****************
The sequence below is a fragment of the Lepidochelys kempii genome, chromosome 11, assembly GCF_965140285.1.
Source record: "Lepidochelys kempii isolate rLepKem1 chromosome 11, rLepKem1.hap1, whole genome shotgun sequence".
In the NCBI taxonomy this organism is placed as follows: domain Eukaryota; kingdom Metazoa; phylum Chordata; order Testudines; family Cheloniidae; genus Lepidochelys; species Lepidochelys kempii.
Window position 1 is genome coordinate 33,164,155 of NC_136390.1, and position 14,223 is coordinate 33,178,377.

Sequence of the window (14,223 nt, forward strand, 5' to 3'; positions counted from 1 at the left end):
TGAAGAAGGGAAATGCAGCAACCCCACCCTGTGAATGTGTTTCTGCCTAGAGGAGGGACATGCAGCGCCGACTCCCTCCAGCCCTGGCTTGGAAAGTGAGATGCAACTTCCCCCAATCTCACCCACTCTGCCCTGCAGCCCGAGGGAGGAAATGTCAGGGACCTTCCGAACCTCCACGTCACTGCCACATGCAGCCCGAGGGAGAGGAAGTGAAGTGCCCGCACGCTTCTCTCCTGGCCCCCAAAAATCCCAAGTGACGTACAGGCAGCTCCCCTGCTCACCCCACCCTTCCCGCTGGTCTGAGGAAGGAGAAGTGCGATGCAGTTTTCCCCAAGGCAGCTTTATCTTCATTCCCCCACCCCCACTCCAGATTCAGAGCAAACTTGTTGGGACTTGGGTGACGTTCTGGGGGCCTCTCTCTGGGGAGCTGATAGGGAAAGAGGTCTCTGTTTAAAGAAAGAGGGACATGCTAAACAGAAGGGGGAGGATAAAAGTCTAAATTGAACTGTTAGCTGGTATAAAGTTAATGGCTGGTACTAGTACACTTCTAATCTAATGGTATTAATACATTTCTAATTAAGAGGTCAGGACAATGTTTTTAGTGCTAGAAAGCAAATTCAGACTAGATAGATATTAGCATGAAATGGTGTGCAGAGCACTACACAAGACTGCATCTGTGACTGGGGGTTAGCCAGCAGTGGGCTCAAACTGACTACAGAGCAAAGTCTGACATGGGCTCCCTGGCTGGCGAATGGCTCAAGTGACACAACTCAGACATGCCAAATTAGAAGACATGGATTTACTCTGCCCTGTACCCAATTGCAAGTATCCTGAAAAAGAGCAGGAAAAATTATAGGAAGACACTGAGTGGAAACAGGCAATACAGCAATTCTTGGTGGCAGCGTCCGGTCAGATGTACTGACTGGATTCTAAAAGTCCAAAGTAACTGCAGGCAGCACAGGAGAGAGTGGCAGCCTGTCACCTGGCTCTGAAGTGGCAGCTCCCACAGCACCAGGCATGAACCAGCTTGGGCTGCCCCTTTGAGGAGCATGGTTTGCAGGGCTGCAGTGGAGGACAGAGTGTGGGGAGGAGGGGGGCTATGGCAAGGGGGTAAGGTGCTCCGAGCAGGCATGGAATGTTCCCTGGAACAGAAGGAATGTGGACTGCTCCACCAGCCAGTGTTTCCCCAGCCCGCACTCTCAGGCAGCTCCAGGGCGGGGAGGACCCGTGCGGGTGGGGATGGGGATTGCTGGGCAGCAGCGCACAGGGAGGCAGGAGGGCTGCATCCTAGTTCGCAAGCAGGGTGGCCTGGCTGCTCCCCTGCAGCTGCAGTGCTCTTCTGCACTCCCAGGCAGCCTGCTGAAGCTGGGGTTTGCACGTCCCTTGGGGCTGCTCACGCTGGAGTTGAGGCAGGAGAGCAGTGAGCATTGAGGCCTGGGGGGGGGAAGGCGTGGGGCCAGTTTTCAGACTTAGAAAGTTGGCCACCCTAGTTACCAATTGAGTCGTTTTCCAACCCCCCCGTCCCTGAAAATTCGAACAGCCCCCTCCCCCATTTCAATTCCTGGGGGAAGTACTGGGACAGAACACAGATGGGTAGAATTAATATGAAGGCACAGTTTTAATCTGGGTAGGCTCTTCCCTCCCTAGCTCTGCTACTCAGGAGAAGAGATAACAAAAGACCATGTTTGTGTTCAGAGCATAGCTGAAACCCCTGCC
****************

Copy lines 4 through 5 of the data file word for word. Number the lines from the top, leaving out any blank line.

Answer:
Window position 1 is genome coordinate 33,164,155 of NC_136390.1, and position 14,223 is coordinate 33,178,377.

Sequence of the window (14,223 nt, forward strand, 5' to 3'; positions counted from 1 at the left end):